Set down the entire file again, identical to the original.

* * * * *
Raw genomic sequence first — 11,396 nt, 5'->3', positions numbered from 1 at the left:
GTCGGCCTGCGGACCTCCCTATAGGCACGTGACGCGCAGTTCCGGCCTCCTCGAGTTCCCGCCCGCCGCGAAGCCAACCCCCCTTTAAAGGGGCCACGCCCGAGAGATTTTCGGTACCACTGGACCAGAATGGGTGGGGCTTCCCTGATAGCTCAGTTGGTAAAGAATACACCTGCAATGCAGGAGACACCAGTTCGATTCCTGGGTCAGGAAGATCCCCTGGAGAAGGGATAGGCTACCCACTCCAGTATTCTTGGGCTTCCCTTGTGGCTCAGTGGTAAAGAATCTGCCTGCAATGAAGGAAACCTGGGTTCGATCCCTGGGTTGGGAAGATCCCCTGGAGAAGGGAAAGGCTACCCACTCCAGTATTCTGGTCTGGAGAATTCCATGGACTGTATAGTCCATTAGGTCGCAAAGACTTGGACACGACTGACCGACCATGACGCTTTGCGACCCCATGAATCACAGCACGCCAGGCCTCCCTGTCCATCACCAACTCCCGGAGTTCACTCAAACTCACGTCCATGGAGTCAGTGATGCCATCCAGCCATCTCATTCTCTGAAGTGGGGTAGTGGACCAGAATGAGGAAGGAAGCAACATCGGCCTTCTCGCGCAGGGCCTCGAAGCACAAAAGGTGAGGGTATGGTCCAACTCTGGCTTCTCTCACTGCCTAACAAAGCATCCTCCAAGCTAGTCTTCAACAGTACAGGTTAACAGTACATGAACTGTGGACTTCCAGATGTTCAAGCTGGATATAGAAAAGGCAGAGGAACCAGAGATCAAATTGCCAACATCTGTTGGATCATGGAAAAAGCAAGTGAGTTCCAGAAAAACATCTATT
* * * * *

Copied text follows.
Raw genomic sequence first — 11,396 nt, 5'->3', positions numbered from 1 at the left:
GTCGGCCTGCGGACCTCCCTATAGGCACGTGACGCGCAGTTCCGGCCTCCTCGAGTTCCCGCCCGCCGCGAAGCCAACCCCCCTTTAAAGGGGCCACGCCCGAGAGATTTTCGGTACCACTGGACCAGAATGGGTGGGGCTTCCCTGATAGCTCAGTTGGTAAAGAATACACCTGCAATGCAGGAGACACCAGTTCGATTCCTGGGTCAGGAAGATCCCCTGGAGAAGGGATAGGCTACCCACTCCAGTATTCTTGGGCTTCCCTTGTGGCTCAGTGGTAAAGAATCTGCCTGCAATGAAGGAAACCTGGGTTCGATCCCTGGGTTGGGAAGATCCCCTGGAGAAGGGAAAGGCTACCCACTCCAGTATTCTGGTCTGGAGAATTCCATGGACTGTATAGTCCATTAGGTCGCAAAGACTTGGACACGACTGACCGACCATGACGCTTTGCGACCCCATGAATCACAGCACGCCAGGCCTCCCTGTCCATCACCAACTCCCGGAGTTCACTCAAACTCACGTCCATGGAGTCAGTGATGCCATCCAGCCATCTCATTCTCTGAAGTGGGGTAGTGGACCAGAATGAGGAAGGAAGCAACATCGGCCTTCTCGCGCAGGGCCTCGAAGCACAAAAGGTGAGGGTATGGTCCAACTCTGGCTTCTCTCACTGCCTAACAAAGCATCCTCCAAGCTAGTCTTCAACAGTACAGGTTAACAGTACATGAACTGTGGACTTCCAGATGTTCAAGCTGGATATAGAAAAGGCAGAGGAACCAGAGATCAAATTGCCAACATCTGTTGGATCATGGAAAAAGCAAGTGAGTTCCAGAAAAACATCTATT